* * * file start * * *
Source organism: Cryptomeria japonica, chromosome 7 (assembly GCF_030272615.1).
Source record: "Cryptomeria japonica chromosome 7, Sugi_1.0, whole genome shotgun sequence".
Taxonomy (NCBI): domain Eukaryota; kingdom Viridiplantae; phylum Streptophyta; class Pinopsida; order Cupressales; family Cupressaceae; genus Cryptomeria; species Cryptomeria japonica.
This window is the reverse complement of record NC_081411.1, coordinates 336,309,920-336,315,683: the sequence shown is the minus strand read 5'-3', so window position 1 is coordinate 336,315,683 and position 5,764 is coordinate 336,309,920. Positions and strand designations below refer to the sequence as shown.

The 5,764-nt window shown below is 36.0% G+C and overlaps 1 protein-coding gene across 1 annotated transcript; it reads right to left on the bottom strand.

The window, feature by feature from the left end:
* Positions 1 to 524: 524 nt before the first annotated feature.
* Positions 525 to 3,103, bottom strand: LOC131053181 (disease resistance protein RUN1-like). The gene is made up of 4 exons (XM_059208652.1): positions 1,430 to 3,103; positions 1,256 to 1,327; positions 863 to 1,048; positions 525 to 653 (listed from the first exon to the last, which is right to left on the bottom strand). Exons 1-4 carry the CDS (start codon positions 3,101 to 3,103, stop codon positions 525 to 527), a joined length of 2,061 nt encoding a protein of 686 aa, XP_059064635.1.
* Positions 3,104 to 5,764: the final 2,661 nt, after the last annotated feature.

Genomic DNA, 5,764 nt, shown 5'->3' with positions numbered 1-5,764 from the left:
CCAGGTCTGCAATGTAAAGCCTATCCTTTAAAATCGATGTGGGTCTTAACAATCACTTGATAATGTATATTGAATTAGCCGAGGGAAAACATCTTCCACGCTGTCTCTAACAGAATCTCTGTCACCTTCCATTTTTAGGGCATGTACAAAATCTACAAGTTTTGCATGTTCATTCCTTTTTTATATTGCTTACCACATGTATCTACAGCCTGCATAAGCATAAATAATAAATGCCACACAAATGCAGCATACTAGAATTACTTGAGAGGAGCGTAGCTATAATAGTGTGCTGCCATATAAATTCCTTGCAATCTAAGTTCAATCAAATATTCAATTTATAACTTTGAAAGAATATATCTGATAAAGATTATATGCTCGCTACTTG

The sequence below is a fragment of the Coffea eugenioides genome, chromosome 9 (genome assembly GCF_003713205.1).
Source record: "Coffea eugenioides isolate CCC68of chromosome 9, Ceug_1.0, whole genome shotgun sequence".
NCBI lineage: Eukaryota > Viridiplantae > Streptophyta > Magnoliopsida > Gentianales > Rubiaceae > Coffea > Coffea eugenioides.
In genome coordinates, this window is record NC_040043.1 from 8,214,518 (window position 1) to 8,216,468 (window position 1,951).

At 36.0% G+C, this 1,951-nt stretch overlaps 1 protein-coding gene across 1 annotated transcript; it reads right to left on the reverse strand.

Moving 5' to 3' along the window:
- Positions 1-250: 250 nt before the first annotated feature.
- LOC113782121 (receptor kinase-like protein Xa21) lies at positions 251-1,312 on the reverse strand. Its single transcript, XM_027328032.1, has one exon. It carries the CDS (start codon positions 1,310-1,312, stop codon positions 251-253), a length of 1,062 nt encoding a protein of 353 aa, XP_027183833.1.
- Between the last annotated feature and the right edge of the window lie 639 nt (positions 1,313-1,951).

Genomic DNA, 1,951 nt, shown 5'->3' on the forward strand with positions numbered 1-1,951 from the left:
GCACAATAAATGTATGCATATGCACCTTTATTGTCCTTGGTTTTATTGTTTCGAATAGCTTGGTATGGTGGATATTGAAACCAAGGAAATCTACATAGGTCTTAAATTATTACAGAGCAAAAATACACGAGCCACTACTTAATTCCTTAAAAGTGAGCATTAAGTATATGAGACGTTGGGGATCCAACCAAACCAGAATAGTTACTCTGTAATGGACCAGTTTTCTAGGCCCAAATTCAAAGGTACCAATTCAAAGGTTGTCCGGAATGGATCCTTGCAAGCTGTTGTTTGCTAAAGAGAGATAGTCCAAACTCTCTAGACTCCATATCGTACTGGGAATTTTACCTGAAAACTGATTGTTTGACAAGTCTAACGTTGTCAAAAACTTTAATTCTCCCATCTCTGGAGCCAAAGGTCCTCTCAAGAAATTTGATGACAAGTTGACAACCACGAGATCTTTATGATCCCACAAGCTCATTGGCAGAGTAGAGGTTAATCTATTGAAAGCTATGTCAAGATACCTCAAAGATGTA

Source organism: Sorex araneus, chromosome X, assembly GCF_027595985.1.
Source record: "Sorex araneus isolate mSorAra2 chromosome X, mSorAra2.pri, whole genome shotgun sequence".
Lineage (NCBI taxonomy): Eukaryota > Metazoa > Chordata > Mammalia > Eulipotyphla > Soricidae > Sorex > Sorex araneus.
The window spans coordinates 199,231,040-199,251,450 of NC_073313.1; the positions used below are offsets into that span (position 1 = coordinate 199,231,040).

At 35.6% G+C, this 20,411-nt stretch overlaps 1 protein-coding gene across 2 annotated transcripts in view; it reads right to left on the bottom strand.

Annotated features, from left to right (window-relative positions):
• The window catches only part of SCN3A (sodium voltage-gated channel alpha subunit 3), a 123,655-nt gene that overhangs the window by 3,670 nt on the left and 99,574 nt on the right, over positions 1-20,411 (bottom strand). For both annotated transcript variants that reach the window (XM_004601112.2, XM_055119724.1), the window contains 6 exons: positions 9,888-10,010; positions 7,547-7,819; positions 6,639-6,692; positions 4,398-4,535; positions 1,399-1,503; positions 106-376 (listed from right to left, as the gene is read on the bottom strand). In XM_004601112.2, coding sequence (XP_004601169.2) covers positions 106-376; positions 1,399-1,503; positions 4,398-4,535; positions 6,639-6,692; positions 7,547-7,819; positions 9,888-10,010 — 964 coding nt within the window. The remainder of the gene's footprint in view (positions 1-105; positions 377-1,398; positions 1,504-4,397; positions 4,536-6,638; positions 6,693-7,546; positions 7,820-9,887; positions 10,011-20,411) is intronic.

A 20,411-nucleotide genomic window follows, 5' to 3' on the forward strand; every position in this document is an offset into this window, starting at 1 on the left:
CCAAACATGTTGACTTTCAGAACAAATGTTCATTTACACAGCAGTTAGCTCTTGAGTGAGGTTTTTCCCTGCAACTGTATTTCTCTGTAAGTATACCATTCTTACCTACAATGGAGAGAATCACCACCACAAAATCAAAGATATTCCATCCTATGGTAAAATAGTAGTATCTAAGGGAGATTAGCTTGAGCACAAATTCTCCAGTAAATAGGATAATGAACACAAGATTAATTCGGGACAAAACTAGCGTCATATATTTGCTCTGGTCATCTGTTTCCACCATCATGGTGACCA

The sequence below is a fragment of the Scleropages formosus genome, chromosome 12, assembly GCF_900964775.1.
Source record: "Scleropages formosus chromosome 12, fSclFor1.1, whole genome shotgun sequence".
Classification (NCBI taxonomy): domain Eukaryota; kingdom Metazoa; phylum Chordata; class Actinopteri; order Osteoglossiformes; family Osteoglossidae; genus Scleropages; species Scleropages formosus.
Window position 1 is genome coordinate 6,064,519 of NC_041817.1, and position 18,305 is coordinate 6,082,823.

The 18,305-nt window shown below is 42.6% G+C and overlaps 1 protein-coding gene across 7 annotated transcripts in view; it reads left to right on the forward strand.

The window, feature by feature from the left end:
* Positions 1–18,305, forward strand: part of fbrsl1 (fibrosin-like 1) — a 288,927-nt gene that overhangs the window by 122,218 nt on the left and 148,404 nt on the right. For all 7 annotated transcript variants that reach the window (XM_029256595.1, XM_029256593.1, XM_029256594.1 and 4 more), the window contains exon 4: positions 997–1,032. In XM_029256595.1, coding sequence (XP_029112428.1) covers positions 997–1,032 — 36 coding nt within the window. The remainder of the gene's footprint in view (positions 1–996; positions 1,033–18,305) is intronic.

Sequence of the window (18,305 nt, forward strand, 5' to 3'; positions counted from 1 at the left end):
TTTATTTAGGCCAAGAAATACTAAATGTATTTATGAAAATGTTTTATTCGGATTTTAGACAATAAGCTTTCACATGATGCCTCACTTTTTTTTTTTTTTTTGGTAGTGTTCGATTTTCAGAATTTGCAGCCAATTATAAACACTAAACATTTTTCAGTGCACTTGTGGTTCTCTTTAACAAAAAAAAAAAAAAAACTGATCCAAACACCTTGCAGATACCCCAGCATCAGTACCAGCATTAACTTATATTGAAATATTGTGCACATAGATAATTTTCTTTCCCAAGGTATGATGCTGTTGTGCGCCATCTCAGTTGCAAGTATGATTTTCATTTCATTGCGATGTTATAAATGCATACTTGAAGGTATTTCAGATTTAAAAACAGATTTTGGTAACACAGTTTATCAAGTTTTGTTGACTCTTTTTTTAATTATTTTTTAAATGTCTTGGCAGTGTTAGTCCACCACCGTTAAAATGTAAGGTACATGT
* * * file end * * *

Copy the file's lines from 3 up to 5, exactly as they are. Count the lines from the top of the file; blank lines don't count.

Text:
Taxonomy (NCBI): domain Eukaryota; kingdom Viridiplantae; phylum Streptophyta; class Pinopsida; order Cupressales; family Cupressaceae; genus Cryptomeria; species Cryptomeria japonica.
This window is the reverse complement of record NC_081411.1, coordinates 336,309,920-336,315,683: the sequence shown is the minus strand read 5'-3', so window position 1 is coordinate 336,315,683 and position 5,764 is coordinate 336,309,920. Positions and strand designations below refer to the sequence as shown.

The 5,764-nt window shown below is 36.0% G+C and overlaps 1 protein-coding gene across 1 annotated transcript; it reads right to left on the bottom strand.